Bureau of Indian Affairs, Interior.
Interim final rule.
This interim final rule updates the minimum standards of character to ensure that individuals having regular contact with or control over Indian children have not been convicted of certain types of crimes or acted in a manner that placed others at risk. These updates reflect updates made to the list of crimes by amendments to the Indian Child Protection and Family Violence Prevention Act.
This interim final rule is effective on June 23, 2020. Submit comments by July 23, 2020.
You may submit comments by any of the following methods:
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- Federal rulemaking portal www.regulations.gov. The rule is listed under the agency name “Bureau of Indian Affairs.”
- We cannot ensure that comments received after the close of the comment period (see DATES) will be included in the docket for this rulemaking and considered. Comments sent to an address other than those listed above will not be included in the docket for this rulemaking.
FOR FURTHER INFORMATION CONTACT:
Ms. Elizabeth Appel, Director, Office of Regulatory Affairs & Collaborative Action—Indian Affairs, (202) 273-4680; email@example.com.
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I. Summary of Rule
The Indian Child Protection and Family Violence Prevention Act, 25 U.S.C. 3201 et seq., requires the Secretary of the Interior to prescribe minimum standards of character for positions that involve duties and responsibilities involving regular contact with, or control over, Indian children. The Department prescribed the minimum standards of character in its regulations at 25 CFR 63.12 and 63.19. As a result, no applicant, volunteer, or employee of Interior may be placed in a position with regular contract with or control over Indian children if that person has been found guilty of, or entered a plea of nolo contendere or guilty to, certain offenses. Before 2000, the offenses listed in the regulation matched the offenses listed in the Act: Any offense under Federal, State, or Tribal law involving crimes of violence, sexual assault, sexual molestation, sexual exploitation, sexual contact or prostitution, or crimes against persons.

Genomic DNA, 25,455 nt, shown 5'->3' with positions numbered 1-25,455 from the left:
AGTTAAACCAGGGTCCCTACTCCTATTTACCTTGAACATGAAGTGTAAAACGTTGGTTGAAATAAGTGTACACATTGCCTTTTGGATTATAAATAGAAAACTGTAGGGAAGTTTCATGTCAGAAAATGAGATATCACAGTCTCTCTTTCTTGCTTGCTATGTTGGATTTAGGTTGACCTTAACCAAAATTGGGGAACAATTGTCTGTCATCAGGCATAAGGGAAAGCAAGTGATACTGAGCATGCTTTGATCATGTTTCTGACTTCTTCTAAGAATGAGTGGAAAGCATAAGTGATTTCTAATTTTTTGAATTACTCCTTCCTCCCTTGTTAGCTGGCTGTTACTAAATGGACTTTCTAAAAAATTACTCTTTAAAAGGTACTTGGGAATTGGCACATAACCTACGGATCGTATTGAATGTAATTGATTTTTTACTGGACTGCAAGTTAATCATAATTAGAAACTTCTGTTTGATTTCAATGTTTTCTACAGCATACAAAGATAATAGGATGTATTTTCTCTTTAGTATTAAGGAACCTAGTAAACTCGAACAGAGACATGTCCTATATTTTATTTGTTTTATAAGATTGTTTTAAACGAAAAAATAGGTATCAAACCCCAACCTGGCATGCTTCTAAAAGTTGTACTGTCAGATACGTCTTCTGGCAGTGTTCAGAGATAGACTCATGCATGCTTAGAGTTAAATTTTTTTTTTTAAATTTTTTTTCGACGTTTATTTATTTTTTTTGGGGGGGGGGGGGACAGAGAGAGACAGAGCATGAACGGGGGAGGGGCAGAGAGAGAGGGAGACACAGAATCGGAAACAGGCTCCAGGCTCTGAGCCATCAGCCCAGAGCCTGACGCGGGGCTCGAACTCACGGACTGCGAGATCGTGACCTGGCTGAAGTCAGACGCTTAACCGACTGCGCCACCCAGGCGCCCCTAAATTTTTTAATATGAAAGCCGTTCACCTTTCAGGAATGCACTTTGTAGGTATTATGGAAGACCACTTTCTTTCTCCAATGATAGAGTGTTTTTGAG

In 2000, Congress updated the Act to clarify which types of offenses are disqualifying. See Public Law 106-568, revising 25 U.S.C. 3207(b). Specifically, the 2000 updates replaced “any offense” with “any felonious offense, or any of two or more misdemeanor offenses,” and added “offenses committed against children.” This interim final rule would update the Department's regulations, at sections 63.12 and 63.19, to reflect the updated language of the Act and add a definition to define the phrase “offenses committed against children.” The definition is the same as the Indian Health Service (IHS) definition of “offenses committed against children” in the regulations establishing minimum standards of character under the Indian Child Protection and Family Violence Prevention Act for those working in the IHS. See 42 CFR 136.403. Using the same definition provides consistency in these standards across Federal agencies.
This rule also includes an explanation of whether a conviction, or plea of nolo contendere or guilty, should be considered if there has been a pardon, expungement, set aside, or other court order of the conviction or plea. As the IHS regulation provides, this rule provides that all convictions or pleas of nolo contendere or guilty should be considered in making a determination unless a pardon, expungement, set aside or other court order reaches the plea of guilty, plea of nolo contendere, or the finding of guilt. See 42 CFR 136.407. Including this contingency also provides consistency in the standards across Federal agencies.Start Printed Page 37563